- In light of his 2007, widely-cited assessment comparing carbon dioxide-emitting countries with countries burdened most by climate-sensitive diseases, Patz briefed the Dalai Lama on how climate change especially affects resource-poor countries.
- Patz again brought international attention to the immediate health dangers of climate change and the opportunities presented in climate mitigation again as lead author of “Climate Change Challenges and Opportunities for Global Health,” published September 2014 in JAMA.
Patz is a catalyst, convener and respected expert in global health. He helped bring together government officials and policy makers from around the world, including then Acting Surgeon General Boris Lushniak and EPA Administrator Gina McCarthy, for a 2014 Civil Society Event on Action in Climate Change and Health in New York City. The Chinese Academy of Science, the International Union for Conservation of Nature, the University of Geneva and the Intergovernmental Panel on Climate Change have called on Patz during his 2014-2015 sabbatical to lend his experience to their discussions. A Fulbright Award funded his sabbatical work on climate and health in Ethiopia.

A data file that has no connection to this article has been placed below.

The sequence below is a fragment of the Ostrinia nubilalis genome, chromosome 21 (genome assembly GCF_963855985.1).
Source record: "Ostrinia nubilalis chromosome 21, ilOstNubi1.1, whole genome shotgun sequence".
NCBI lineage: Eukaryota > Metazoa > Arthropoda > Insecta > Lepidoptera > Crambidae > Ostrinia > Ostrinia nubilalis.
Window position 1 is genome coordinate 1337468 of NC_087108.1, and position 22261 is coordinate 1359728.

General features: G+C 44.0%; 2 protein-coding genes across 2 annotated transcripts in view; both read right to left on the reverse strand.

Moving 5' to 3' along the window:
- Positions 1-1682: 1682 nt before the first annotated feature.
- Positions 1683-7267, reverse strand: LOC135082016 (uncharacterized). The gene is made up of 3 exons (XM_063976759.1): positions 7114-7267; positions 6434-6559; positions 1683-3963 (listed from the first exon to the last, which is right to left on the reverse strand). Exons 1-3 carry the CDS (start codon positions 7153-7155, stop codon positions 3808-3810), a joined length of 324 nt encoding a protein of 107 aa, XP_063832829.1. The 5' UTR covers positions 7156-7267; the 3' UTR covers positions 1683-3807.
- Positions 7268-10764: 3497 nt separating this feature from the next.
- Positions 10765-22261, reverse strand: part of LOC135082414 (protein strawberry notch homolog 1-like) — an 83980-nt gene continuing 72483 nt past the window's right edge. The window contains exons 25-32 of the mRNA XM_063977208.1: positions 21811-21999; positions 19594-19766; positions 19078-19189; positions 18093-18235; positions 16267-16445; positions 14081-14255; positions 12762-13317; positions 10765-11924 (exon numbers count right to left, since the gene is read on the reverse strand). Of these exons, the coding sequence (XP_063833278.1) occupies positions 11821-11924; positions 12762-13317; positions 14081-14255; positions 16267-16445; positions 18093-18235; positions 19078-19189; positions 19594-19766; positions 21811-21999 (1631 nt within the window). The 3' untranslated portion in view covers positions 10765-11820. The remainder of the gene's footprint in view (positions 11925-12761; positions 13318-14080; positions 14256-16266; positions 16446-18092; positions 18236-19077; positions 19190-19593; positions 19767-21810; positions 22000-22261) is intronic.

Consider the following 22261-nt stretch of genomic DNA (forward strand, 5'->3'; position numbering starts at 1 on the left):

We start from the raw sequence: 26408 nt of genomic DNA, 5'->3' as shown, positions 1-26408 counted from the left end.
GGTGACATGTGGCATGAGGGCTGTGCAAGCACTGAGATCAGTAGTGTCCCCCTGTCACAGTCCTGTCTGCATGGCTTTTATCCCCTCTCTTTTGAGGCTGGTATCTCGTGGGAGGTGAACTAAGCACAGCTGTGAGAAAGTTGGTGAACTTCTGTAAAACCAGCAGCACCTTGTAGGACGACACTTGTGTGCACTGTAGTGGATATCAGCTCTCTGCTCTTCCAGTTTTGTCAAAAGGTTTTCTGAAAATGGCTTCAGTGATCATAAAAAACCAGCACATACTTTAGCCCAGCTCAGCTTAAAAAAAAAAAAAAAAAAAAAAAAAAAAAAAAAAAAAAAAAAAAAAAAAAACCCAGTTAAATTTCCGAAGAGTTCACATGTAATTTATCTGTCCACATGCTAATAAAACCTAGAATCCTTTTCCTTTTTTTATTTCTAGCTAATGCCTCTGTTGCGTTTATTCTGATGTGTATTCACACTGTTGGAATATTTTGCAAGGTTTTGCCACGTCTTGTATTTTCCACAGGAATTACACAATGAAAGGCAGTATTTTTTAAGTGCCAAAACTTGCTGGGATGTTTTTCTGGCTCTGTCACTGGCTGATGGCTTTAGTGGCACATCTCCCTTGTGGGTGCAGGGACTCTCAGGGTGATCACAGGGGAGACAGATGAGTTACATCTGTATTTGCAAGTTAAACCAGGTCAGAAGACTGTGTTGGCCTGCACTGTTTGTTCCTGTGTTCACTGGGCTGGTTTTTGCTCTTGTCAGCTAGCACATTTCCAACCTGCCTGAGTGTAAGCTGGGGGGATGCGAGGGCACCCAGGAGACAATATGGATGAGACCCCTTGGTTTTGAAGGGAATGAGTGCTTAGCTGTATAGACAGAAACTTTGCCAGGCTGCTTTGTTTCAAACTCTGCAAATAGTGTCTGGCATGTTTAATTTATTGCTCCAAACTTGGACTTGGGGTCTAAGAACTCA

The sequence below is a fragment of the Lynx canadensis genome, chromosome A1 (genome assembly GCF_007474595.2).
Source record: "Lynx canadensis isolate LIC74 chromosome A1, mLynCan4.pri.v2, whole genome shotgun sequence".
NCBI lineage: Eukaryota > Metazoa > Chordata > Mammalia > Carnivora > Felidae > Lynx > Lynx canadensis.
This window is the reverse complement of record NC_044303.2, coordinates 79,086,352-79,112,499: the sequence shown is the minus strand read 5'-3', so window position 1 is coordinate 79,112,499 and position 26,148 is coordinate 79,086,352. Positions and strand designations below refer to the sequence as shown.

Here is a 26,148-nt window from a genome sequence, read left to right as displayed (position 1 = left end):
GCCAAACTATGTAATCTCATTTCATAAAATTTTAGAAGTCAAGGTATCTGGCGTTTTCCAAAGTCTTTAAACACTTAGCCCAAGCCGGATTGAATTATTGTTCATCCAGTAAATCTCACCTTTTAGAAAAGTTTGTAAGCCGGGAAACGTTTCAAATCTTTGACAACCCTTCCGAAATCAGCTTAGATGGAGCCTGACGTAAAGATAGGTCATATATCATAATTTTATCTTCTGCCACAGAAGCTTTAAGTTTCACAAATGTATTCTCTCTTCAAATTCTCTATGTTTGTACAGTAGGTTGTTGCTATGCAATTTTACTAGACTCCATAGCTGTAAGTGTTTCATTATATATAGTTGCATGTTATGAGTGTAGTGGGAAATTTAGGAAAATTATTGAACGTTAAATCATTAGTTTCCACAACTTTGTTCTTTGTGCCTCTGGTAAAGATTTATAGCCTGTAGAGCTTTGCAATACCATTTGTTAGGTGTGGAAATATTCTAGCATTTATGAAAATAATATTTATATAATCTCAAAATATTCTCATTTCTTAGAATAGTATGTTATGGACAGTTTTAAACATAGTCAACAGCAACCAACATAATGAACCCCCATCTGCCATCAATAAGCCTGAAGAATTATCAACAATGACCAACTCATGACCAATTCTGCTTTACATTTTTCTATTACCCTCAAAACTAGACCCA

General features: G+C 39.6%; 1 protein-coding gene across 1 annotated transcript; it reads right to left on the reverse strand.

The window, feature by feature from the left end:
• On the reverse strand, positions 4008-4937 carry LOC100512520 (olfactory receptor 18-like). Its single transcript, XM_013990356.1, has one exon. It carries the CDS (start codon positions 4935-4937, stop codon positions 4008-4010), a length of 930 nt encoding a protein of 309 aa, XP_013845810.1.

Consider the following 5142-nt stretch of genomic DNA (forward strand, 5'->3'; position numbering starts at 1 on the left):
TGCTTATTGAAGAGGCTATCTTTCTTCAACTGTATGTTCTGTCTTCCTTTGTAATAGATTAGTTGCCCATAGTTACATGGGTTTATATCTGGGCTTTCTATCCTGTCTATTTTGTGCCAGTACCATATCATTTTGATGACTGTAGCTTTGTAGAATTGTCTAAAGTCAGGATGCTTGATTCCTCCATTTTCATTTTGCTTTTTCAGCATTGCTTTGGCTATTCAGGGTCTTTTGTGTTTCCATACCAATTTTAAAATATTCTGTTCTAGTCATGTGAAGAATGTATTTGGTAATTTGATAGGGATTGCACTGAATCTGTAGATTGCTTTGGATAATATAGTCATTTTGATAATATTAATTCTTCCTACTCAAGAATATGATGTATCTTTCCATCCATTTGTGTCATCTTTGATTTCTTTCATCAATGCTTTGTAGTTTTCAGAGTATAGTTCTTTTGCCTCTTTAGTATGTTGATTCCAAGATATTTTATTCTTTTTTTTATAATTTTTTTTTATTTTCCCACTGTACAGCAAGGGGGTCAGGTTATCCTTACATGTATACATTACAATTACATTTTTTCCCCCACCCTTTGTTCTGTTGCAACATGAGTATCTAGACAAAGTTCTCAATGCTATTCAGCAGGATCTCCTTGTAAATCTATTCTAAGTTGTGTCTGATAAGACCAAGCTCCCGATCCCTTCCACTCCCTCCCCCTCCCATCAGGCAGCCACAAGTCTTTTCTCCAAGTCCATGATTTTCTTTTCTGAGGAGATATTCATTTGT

Patz’ ongoing research includes the application of best practices around the globe for climate mitigation strategies and showing how they will also benefit health. He also practices what he preaches, from installing solar panels on his home roof to commuting by bicycle. He leads by example, both on and off campus, trying to make the world a better place at every opportunity.
For more information:
- Public Health Reviews: Solving the global climate crisis: the greatest health opportunity of our times
- Letter on Climate Change and Health, December 2016
- Patz CV November 2015
- Professional Facebook page
- Patz Twitter
- Listen to Patz’s 2015 address to Physicians for Social Responsibility Climate Health Summit: “Climate Change Policy’s Silver Lining for Public Health”
- Video: Confronting the Global Climate Crisis